The ongoing effort to develop a Master Plan for Owens Lake is one of the most important, but least-reported, news stories in Inyo County. Unfortunately, negotiations are not going well. Several local environmental groups seem to have decided to accept whatever terms DWP dictates in order to get an agreement to protect bird habitat at the lake. As a result, the draft Master Plan released last year would protect birds and put more water down the aqueduct, but wouldn’t protect ranchers and the environment in the rest of the valley. Previous Inyo County leaders weren’t effective advocates for the entire valley against this unlikely DWP-environmental group alliance.
The Owens Lake Planning Committee met recently (Jan. 28) and I attended as an observer. At this meeting DWP distributed an ultimatum: a list of seven “objectives and components” that DWP “must have” in the Master Plan. The list includes at least a 47,500 acre feet/year increase in water exports to Los Angeles, new groundwater pumping, and a “Lawfully established limit of 45 square miles of dust controls that Los Angeles is responsible to construct and maintain.” This is a back door way of forcing Planning Committee members to accept DWP’s legal position in its outrageous lawsuit against Great Basin Unified Air Pollution Control District (GBUAPCD) and Ted Schade.
Given GBUAPCD’s effectiveness in protecting Owens Valley residents and their environment, one might have expected environmental groups and the county to reject this ultimatum outright. They didn’t. The Eastern Sierra Audubon Society representative actually accepted the 45 square mile limit without hesitation, as did Supervisor Linda Arcularius (though she stated that she spoke for herself).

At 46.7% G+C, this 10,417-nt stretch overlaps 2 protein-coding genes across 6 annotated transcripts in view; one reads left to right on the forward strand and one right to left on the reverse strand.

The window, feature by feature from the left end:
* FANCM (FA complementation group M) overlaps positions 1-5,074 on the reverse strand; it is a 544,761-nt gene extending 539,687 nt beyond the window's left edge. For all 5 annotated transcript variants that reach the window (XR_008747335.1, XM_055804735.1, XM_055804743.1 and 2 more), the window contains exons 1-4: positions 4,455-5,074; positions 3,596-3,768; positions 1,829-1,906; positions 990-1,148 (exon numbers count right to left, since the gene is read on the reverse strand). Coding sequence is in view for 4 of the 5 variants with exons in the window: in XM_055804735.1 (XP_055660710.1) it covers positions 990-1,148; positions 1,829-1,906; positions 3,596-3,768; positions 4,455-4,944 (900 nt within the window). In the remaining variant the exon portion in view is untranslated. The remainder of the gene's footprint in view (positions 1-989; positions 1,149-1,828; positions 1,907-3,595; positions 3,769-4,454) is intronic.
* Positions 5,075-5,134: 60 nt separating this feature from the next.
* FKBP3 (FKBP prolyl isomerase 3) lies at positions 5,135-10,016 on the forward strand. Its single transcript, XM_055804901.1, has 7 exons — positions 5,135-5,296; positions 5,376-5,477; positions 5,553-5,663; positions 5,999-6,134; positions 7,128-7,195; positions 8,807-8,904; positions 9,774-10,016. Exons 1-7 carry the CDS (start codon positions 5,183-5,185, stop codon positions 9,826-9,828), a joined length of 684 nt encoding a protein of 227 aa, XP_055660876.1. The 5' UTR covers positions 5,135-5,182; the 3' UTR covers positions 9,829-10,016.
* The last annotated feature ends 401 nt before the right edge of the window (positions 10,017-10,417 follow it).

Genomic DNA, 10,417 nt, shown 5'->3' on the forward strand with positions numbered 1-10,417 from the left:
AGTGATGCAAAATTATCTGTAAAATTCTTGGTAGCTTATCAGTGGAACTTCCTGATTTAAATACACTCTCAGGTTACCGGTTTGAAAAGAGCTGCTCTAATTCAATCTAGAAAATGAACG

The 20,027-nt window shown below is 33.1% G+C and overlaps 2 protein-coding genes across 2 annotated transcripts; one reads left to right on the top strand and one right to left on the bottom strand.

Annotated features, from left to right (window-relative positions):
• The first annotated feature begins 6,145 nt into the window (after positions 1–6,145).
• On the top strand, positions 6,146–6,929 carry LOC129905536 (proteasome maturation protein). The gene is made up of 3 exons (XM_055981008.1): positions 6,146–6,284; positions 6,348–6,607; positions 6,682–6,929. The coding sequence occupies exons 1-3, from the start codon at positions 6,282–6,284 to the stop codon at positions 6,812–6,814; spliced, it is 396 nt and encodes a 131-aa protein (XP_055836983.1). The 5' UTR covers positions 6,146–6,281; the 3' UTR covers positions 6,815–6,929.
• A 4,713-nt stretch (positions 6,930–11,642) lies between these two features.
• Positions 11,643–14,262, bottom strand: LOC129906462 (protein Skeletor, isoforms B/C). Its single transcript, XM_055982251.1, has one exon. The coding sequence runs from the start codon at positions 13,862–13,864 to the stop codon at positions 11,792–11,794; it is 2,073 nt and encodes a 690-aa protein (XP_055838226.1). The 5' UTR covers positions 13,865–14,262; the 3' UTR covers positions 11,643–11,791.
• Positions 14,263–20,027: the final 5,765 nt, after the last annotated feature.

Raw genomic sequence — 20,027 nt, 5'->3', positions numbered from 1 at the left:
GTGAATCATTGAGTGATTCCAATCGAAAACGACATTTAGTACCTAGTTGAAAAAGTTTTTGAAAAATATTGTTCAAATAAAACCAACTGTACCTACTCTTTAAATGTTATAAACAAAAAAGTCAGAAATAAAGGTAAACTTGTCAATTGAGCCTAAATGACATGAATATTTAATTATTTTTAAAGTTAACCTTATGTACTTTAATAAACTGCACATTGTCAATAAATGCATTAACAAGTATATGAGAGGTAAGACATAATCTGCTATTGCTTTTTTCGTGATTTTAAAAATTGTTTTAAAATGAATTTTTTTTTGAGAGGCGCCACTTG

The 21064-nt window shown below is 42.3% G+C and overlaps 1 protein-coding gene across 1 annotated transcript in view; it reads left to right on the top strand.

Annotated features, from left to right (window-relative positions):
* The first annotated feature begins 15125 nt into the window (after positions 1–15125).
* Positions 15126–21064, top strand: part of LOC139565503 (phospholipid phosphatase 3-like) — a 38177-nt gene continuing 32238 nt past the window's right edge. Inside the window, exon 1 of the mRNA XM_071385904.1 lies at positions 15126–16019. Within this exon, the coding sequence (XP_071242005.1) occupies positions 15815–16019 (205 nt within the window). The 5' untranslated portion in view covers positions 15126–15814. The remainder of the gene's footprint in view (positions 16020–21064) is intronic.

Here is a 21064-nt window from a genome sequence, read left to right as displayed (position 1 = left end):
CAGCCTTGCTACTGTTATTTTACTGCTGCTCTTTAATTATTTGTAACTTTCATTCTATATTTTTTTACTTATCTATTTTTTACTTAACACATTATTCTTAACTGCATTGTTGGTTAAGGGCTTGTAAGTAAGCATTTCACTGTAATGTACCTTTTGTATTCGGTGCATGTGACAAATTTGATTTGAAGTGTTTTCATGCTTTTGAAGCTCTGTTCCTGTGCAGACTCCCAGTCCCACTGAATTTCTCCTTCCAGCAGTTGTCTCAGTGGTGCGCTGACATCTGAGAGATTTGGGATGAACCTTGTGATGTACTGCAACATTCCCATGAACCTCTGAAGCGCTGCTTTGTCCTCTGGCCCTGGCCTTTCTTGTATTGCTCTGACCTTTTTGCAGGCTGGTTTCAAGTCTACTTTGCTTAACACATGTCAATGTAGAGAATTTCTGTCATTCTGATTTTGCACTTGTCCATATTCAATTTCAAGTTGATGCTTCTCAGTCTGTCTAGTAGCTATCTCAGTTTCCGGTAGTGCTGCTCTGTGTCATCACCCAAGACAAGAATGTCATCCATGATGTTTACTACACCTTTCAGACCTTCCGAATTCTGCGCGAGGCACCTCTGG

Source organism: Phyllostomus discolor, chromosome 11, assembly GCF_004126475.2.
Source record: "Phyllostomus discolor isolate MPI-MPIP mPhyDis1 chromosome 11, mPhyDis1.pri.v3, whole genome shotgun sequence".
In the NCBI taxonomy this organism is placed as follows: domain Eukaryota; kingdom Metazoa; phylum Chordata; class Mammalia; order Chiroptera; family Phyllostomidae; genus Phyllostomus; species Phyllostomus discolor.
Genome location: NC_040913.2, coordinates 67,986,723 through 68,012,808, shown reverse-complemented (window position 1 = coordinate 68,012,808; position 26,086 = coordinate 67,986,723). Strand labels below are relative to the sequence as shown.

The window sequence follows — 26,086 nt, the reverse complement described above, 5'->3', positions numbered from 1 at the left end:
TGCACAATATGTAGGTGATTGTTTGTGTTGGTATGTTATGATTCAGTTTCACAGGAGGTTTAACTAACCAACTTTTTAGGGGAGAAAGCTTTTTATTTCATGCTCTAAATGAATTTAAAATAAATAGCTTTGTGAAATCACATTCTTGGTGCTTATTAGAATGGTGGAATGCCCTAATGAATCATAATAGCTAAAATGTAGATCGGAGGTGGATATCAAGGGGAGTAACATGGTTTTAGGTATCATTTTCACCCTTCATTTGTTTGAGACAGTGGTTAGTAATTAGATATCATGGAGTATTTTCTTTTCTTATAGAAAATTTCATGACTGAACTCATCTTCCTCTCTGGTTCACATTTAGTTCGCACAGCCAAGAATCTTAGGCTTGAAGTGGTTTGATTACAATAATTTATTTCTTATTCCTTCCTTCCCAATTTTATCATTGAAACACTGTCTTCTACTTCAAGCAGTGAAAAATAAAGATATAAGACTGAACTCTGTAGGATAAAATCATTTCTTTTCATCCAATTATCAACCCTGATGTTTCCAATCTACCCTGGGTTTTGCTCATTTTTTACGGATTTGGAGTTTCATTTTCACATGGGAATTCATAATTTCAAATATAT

Former Agricultural Commissioner George Milovich took the ecologically informed position that the plan should consider the lake in the context of the entire valley, and that the rest of the valley shouldn’t be sacrificed for the lake. He cited ranchers being dried up by DWP to supply water to the lake, and he could have also cited over-pumped wellfields. Environmental groups maintained their alliance with DWP and ignored his comments.
The ES Audubon Society representative asserted that DWP’s ultimatum couldn’t be treated as an ultimatum even as he acquiesced to it. I suggest Inyo County do the opposite. Inyo should recognize DWP’s ultimatum as the ultimatum it clearly is, and reject it. This would effectively extricate the county from these counterproductive negotiations, which could possibly end current negotiations entirely. Let’s hope our new Board of Supervisors will have the backbone to do this (and not be unduly swayed by Supervisor Arcularius’s personal acquiescence to DWP). When DWP’s lawsuit against GBUAPCD is concluded negotiations can start over under our new county leadership and, I hope, new leadership of environmental groups.
Daniel Pritchett Bishop, CA